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What respiratory illnesses does Social Security Disability cover?

On Behalf of | Mar 18, 2022 | Social Security Disability

A cough, tightness in the chest or difficulty in breathing can all indicate that something is wrong with your lungs. After a visit with your doctor, you might discover that you have a respiratory illness. Due to your condition, you might not be able to continue working at your current job. If so, you might receive coverage through Social Security’s disability benefits.

The Social Security Administration does not cover all respiratory problems, but there are many conditions that may qualify. The SSA website provides an overview of the respiratory illnesses it evaluates for disability benefits.

Signs and symptoms of qualifying illnesses

Since respiratory illnesses take different forms, Social Security does not limit its evaluation to just one type of condition. You might suffer from a disorder that makes it hard to move air into your lungs, or conversely, out of your lungs. Other illnesses may hamper the exchange of gases across the cell membranes in your lungs.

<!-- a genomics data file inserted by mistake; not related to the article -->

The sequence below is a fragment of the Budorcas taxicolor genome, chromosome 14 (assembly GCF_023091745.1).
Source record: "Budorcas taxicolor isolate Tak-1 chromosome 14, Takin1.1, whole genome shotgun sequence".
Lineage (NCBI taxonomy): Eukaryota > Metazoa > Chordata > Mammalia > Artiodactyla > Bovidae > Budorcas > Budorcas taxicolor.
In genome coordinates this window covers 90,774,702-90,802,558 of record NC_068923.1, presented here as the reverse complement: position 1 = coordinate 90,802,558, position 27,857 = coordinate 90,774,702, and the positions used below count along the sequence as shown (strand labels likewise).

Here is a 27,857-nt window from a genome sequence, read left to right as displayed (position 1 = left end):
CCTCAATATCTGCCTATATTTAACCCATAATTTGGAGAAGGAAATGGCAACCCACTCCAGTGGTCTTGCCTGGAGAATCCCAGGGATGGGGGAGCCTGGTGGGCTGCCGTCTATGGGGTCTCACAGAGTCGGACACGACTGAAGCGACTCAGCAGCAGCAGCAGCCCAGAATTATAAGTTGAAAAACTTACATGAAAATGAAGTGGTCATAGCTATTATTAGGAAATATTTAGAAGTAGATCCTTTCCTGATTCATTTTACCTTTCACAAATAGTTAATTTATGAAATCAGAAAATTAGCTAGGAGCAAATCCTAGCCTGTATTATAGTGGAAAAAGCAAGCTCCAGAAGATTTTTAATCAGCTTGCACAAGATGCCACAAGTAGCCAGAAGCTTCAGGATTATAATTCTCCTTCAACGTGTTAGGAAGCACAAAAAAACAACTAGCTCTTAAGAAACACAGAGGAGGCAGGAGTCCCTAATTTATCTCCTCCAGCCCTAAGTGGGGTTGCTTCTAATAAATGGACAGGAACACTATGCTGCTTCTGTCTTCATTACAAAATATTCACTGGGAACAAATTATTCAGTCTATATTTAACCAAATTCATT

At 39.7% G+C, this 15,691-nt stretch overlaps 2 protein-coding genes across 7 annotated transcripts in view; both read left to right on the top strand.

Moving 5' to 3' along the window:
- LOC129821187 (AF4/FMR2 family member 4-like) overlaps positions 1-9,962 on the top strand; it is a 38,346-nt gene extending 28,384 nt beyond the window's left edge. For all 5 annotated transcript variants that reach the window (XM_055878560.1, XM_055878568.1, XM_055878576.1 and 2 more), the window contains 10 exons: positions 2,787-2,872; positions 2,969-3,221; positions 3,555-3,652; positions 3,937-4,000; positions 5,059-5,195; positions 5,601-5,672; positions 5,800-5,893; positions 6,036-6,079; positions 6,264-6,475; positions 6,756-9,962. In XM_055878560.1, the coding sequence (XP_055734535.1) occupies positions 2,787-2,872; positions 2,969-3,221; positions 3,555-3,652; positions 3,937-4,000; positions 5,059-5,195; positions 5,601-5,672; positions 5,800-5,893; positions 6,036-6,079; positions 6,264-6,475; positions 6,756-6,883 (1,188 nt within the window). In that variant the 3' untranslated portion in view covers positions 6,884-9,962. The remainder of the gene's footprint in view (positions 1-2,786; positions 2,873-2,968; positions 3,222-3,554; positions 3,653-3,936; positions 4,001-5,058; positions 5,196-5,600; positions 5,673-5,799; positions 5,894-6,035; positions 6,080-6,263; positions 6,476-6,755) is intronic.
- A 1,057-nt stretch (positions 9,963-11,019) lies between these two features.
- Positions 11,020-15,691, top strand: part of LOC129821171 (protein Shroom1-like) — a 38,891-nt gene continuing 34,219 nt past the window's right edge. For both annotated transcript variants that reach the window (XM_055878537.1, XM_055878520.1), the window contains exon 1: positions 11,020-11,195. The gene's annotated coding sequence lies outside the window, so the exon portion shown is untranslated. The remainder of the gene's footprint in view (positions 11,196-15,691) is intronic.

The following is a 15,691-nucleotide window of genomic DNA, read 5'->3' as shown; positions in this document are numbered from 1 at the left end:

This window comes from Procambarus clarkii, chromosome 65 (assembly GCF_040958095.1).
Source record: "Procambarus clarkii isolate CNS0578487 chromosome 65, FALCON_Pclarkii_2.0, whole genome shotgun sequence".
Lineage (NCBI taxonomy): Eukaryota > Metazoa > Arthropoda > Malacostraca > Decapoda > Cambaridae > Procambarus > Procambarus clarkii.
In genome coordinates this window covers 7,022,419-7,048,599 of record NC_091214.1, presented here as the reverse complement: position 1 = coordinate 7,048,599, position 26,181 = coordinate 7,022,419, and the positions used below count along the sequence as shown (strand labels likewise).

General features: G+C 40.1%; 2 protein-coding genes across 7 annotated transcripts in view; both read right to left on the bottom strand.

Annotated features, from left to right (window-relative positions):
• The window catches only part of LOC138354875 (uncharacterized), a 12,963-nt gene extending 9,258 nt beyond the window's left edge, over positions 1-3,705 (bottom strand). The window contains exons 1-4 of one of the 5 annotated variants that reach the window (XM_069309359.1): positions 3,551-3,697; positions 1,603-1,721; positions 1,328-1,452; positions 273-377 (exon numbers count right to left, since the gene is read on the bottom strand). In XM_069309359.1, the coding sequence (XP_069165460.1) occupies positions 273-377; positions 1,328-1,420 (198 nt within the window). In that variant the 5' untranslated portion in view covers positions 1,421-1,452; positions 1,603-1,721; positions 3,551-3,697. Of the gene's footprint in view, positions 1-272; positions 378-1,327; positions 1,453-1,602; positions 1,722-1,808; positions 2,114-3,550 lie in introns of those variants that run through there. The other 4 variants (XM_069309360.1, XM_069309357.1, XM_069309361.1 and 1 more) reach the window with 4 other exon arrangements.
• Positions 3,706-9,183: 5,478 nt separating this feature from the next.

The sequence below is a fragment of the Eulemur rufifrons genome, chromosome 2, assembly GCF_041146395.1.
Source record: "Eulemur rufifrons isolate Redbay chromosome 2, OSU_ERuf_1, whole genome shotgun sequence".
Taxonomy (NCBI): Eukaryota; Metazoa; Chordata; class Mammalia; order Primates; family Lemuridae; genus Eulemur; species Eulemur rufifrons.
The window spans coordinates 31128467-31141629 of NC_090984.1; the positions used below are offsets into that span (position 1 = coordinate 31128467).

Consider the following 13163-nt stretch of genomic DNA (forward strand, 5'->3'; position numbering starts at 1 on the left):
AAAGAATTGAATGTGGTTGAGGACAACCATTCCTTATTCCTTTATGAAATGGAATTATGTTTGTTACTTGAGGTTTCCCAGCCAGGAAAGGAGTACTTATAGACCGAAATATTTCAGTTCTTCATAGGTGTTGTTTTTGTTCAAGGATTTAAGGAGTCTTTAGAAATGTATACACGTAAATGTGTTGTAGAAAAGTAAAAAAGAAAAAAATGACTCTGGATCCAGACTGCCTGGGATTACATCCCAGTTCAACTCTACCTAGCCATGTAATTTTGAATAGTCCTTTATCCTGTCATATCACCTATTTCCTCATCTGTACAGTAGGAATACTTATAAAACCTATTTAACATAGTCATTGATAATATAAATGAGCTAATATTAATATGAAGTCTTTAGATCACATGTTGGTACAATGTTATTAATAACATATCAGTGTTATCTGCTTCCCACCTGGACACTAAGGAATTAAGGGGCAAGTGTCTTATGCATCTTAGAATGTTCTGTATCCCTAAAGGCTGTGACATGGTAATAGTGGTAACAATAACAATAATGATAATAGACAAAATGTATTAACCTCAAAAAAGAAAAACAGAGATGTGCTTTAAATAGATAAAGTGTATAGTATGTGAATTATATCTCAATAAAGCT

Certain symptoms and signs may develop that indicate you have a qualifying disorder. These include wheezing, coughing, chest pain, shortness of breath, and coughing up blood from your lungs. You might also have rapid breathing or your body is using your upper rib muscles to draw in air to compensate for breathing problems.

Examples of respiratory illnesses

There are a variety of respiratory conditions that Social Security will evaluate to see if they qualify for disability. They include the following:

  • Asthma
  • Cystic fibrosis
  • Pulmonary fibrosis
  • Emphysema
  • Chronic bronchitis

Additionally, Social Security will look at other conditions that cause respiratory problems. These include respiratory failure and chronic pulmonary hypertension. You may also qualify for benefits if you have breathing issues due to recent lung transplantation.

Evidence required for evaluation

To give your application for benefits the best chance of succeeding, you should have medical evidence that allows Social Security to evaluate how severe your respiratory condition is. Your medical history, medical test results, laboratory tests, imaging results, and documentation of your reaction to prescribed treatments may suffice, but the exact evidence you need will depend on the kind of illness or condition you have.